Aim: To evaluate insulin resistance, cytolysis and non-alcoholic steatohepatitis (NASH) score (NAS) using the Kleiner and Brunt criteria in 54 patients with NASH and mild-to-moderate hypertension, treated with telmisartan vs valsartan for 20 mo.
Methods: All patients met the NCEP-ATP III criteria for metabolic syndrome. Histology confirmed steatohepatitis, defined as a NAS greater than five up to 3 wk prior inclusion, using the current criteria. Patients with viral hepatitis, chronic alcohol intake, drug abuse or other significant immune or metabolic hepatic pathology were excluded. Subjects were randomly assigned either to the valsartan (V) group (standard dose 80 mg o.d., n = 26), or to the telmisartan (T) group (standard dose 20 mg o.d., n = 28). Treatment had to be taken daily at the same hour with no concomitant medication or alcohol consumption allowed. Neither the patient nor the medical staff was aware of treatment group allocation. Paired liver biopsies obtained at inclusion (visit 1) and end of treatment (EOT) were assessed by a single blinded pathologist, not aware of patient or treatment group. Blood pressure, BMI, ALT, AST, HOMA-IR, plasma triglycerides (TG) and total cholesterol (TC) were evaluated at inclusion and every 4 mo until EOT (visit 6).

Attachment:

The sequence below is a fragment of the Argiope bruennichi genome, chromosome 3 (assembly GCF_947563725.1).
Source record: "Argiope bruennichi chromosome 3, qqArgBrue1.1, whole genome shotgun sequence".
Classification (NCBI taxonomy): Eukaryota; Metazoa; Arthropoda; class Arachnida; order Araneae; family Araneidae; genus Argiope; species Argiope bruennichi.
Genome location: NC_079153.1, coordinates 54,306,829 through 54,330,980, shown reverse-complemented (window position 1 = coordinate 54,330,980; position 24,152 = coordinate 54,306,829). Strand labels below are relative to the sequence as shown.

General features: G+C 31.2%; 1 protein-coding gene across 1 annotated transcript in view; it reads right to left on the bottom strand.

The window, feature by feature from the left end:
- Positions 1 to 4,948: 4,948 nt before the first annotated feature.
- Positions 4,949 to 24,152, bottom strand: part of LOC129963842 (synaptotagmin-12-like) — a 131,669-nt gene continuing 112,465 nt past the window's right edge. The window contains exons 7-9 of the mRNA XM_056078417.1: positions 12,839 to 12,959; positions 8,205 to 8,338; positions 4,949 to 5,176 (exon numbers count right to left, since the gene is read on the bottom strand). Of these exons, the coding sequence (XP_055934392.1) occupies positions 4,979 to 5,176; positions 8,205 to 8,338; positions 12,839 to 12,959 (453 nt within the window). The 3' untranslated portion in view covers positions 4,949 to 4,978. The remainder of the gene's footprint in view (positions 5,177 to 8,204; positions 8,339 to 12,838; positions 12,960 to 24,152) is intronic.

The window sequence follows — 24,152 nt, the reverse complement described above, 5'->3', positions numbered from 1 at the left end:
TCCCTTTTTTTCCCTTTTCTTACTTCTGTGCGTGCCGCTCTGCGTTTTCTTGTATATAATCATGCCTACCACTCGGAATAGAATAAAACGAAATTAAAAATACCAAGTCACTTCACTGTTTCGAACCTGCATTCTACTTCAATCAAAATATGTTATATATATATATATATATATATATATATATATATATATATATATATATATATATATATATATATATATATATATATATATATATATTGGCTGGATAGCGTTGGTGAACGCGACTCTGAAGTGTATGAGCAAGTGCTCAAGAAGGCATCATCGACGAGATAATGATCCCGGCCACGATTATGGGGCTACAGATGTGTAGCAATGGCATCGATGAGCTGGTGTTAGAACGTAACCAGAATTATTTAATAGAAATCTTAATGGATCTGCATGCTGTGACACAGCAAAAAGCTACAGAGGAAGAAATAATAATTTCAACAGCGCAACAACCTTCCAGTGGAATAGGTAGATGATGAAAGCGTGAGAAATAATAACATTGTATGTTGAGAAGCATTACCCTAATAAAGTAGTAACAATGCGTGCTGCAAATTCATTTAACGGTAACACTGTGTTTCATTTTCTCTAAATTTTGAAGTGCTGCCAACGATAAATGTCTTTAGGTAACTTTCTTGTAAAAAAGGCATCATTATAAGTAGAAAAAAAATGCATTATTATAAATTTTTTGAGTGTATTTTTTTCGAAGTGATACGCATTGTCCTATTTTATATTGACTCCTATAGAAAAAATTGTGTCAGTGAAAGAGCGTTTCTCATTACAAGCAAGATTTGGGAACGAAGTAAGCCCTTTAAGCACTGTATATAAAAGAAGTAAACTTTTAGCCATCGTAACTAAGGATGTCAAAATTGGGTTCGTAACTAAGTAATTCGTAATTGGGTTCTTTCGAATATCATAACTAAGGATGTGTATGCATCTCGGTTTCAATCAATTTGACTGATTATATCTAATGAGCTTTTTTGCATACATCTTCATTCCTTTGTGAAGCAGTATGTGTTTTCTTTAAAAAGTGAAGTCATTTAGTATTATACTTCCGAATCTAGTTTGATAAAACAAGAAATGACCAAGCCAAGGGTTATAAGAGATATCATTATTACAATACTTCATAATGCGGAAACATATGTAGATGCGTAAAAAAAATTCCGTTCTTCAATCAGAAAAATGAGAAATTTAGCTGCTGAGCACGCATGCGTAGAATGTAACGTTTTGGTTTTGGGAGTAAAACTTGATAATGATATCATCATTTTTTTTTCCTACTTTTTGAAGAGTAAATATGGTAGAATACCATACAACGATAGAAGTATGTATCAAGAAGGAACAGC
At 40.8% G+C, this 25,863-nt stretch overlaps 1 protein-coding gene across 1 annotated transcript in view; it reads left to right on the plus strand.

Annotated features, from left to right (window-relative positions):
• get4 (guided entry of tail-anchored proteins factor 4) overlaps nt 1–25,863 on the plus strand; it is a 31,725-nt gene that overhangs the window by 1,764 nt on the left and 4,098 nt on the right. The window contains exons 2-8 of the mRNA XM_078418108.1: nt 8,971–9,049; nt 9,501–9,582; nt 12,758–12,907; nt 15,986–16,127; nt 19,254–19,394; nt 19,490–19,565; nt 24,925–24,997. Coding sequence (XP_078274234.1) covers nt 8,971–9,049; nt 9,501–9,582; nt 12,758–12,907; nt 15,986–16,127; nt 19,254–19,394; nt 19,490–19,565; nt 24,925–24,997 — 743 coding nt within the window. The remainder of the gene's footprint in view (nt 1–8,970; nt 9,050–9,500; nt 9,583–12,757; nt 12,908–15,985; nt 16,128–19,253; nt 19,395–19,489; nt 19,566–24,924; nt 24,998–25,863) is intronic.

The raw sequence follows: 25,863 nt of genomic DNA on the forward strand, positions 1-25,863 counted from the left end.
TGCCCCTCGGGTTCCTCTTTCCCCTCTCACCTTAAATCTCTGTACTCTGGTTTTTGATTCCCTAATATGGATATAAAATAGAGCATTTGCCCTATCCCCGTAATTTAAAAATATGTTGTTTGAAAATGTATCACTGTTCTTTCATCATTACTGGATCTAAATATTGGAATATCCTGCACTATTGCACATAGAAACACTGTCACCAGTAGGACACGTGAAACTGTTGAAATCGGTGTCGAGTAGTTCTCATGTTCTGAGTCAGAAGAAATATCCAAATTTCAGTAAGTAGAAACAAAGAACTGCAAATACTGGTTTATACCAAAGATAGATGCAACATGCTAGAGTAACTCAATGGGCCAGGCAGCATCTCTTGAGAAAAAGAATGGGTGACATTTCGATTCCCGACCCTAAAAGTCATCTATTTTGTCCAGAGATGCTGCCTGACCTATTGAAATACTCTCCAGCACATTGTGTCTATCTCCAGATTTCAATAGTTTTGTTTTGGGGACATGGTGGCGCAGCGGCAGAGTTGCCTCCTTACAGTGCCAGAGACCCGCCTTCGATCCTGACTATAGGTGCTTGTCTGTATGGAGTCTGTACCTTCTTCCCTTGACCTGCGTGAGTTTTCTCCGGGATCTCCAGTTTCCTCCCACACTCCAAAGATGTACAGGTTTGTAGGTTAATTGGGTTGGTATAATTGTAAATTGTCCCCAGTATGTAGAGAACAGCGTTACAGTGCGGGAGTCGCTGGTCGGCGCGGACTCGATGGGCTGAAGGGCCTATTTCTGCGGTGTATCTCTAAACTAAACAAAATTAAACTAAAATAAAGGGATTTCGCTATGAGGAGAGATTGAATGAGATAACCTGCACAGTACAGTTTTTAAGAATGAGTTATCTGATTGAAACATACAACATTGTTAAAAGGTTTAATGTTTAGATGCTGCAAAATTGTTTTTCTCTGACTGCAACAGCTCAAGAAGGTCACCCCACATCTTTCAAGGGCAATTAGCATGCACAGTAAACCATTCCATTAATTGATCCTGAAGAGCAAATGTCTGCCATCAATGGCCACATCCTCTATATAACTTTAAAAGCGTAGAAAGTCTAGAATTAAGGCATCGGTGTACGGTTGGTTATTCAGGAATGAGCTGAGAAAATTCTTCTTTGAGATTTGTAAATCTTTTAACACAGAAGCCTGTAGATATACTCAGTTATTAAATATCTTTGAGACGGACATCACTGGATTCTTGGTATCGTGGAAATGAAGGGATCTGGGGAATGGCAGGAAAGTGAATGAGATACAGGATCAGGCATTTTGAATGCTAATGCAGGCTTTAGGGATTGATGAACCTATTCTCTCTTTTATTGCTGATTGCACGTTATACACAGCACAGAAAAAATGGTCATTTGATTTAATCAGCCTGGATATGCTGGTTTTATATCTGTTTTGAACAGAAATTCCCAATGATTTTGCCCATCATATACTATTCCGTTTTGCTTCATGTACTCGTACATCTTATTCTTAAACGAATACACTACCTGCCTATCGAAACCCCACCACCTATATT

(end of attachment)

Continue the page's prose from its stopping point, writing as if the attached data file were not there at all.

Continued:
Results: At EOT we noticed a significant decrease in ALT levels vs inclusion in all patients and this decrease did not differ significantly in group T vs group V. HOMA-IR significantly decreased at EOT vs inclusion in all patients but in group T, the mean HOMA-IR decrease per month was higher than in group V. NAS significantly diminished at EOT in all patients with a higher decrease in group T vs group V.
Conclusion: Angiotensin receptor blockers seem to be efficient in hypertension-associated NASH. Telmisartan showed a higher efficacy regarding insulin resistance and histology, perhaps because of its specific PPAR-gamma ligand effect.